Deploying and Accessing an Application to an AKS Cluster

30 minutes
  • 3 Learning Objectives

About this Hands-on Lab

In this lab, we will work with the Azure Command Line Interface (CLI) to create an AKS cluster. We will then use the kubectl command line utility to deploy an application to that cluster, and then add a kubernetes service, so that the application is accessible over the internet.

Learning Objectives

Successfully complete this lab by achieving the following learning objectives:

Create AKS Cluster
  1. Create just the cluster, without any integrations with Azure Monitor, or Azure Policy.
  2. You can use either the provided Service principal or a System-assigned managed identity.
  3. The cluster can be created with the Azure Portal, CLI, PowerShell, or ARM template.
Deploy the Application
  1. Create a deployment to include two replicas of the application. The deployment can be applied in the Azure Portal or with the Azure Cloud Shell.
  2. The application should use the NGINX public Docker Hub image.
  3. Include resource minimum and maximum limits.
Access the Application Externally
  1. Add a LoadBalancer service to generate an external IP. The service can be added in the Azure Portal, or with the Azure Cloud Shell using the kubectl command line tool.
  2. Confirm access to the application using the external IP.

Additional Resources

You should be familiar with the following to use this hands on lab:

  • Docker and Containers
  • Kubernetes Deployments, Pods and Services
  • YAML
  • Azure Kubernetes Service
  • Azure Cloud Shell
  • Azure Command Line Interface

To complete this lab you will need to use manifest files when creating the deployment and the service. Once you have accessed the lab environment add the deployment.yaml and service.yaml to your Azure Cloud Shell environment.

The files can found in the following location:

If you will be using the Azure Cloud Shell you will need to configure the storage.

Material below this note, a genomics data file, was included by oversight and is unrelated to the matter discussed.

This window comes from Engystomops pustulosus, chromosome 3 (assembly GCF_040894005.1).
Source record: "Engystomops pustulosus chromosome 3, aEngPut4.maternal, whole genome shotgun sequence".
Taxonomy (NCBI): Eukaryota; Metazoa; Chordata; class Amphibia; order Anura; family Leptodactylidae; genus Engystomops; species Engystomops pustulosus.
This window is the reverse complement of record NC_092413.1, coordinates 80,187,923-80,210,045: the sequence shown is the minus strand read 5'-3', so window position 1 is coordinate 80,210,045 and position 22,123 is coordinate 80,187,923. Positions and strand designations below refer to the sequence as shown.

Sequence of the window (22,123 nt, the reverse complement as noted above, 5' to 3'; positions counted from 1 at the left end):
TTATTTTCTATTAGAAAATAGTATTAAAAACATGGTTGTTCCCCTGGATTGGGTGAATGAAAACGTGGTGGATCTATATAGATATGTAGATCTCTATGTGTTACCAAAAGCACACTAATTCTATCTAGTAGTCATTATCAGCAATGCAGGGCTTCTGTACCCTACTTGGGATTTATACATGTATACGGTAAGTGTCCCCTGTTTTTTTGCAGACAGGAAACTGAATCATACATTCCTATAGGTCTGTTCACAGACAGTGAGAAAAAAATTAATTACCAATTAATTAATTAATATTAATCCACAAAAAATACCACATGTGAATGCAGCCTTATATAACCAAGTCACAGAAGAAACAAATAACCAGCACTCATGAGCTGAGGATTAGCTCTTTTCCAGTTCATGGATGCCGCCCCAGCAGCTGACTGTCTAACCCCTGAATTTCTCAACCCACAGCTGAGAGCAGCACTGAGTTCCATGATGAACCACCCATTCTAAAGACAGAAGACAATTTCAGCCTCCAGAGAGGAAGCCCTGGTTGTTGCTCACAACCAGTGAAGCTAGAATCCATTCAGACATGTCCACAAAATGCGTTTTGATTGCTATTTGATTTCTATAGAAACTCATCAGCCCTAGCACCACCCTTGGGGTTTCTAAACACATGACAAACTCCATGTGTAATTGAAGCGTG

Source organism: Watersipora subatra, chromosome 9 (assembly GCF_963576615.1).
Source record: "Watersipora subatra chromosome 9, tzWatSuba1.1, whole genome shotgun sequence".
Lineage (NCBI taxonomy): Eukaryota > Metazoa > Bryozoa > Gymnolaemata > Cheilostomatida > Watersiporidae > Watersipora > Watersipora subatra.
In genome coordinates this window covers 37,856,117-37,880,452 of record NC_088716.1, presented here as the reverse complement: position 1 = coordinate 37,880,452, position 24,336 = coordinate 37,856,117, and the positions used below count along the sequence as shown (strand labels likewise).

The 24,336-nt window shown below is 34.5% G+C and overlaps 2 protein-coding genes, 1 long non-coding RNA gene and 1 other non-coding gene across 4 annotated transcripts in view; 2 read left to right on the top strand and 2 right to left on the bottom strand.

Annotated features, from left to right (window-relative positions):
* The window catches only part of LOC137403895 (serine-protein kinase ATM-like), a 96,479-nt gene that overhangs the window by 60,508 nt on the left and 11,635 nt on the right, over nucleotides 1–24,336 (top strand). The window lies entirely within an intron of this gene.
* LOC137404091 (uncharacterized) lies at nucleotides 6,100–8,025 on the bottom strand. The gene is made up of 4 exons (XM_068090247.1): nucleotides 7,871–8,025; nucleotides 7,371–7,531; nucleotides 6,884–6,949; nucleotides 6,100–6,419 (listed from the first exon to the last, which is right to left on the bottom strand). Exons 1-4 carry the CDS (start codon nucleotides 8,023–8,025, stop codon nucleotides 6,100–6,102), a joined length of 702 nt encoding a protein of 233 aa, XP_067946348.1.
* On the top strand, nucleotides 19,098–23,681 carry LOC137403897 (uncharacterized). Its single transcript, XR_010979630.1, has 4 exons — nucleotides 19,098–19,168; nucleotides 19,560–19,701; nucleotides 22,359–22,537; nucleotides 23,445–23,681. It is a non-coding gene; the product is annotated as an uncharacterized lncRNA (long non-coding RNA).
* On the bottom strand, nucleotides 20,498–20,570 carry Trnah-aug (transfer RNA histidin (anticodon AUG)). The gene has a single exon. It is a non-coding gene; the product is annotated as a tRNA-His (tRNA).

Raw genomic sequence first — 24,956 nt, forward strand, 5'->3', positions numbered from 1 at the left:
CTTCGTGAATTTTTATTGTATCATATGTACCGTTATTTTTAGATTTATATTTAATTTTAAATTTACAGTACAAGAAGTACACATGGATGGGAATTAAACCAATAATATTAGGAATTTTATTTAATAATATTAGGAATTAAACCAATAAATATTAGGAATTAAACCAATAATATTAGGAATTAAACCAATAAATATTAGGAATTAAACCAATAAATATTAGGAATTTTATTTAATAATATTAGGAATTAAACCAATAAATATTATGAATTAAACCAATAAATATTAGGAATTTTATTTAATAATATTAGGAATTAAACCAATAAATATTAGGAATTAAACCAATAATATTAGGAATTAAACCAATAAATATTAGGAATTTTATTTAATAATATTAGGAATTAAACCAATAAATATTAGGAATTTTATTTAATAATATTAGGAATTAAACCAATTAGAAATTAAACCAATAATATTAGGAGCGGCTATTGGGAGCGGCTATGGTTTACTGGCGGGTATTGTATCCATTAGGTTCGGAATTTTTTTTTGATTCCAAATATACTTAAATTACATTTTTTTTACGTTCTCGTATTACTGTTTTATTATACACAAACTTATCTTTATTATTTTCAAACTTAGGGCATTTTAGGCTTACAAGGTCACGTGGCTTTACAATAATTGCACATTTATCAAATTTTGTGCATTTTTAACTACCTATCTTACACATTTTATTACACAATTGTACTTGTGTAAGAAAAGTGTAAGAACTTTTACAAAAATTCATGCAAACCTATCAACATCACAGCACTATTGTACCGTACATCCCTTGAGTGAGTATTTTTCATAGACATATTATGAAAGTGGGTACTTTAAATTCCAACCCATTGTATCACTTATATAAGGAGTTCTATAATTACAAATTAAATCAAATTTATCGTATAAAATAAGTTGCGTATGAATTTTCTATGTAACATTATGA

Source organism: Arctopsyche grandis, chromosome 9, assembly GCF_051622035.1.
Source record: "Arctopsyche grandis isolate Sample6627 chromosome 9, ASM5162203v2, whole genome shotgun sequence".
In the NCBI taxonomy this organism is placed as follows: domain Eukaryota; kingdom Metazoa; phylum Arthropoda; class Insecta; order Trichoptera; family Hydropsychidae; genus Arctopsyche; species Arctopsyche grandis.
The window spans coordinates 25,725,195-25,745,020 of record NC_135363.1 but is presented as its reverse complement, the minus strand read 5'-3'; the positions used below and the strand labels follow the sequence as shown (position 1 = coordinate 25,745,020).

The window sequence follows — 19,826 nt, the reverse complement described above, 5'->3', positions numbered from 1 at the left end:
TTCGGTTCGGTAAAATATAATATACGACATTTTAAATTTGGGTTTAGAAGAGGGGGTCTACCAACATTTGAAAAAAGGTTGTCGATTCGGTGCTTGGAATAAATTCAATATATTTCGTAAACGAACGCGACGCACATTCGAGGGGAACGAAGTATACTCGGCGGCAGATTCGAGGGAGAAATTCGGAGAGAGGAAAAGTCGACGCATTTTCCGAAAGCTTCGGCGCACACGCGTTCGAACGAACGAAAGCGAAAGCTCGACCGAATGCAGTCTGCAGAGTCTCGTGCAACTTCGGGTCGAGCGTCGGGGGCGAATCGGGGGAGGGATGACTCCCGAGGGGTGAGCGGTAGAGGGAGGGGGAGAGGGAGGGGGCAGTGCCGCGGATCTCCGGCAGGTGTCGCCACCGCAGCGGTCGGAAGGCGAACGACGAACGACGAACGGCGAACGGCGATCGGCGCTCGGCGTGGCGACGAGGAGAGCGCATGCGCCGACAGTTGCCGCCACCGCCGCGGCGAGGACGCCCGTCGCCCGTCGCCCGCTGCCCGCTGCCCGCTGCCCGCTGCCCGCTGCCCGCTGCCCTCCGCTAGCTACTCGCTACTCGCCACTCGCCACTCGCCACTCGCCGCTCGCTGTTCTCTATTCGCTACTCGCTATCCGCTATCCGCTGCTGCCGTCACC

1. Open up the Azure Cloud Shell.
  2. In the welcome screen, select either Bash or PowerShell.
  3. Select "Show advanced settings".
  4. Set the Cloud Shell region to the same location as the existing resource group
  5. Under "Storage account" make sure "Create new" is selected.
  6. Manually provide a unique name for the Storage account.
  7. Under "File share" make sure "Create new" is selected.
  8. Manually provide a unique name for the File share.
  9. Select "Create storage".

Note about environment limitations:

Due to some limitations for the Cloud Playground/Hands On Lab environments there are some actions that are not permitted. One of them is that the user account does not have permission to create a new resource group. When creating an AKS cluster, Azure will create the AKS service in your existing resource group and then create another resource group to host all the other infrastructure needed for the cluster such as networking, storage and any log analytics workspaces.

How does this apply to our scenario?

  • Deploying in the Azure Portal

    • An error will occur when trying to deploy an AKS resource in the Azure Portal and in the “Integrations” tab the “Container Monitoring” is set to enabled. If you disable that it should work.
  • Deploying from Azure CLI

    • An error will occur when trying to deploy an AKS resource using the Azure CLI if you include the --enable-addons monitoring parameter. If you deploy the resource without that parameter (see guide for full command), it should work.

I understand that this is a bit confusing due to the unique limitations of the ACG environments so please feel free to reach out if you are experiencing problems or if you have any other questions.

Here is some more information about the environment limitations:

  • Linux Academy
  • A Cloud Guru

Additionally, here is some more information regarding the additional AKS resource group creation from the Microsoft documentation if you are interested:

What are Hands-on Labs

Hands-on Labs are real environments created by industry experts to help you learn. These environments help you gain knowledge and experience, practice without compromising your system, test without risk, destroy without fear, and let you learn from your mistakes. Hands-on Labs: practice your skills before delivering in the real world.

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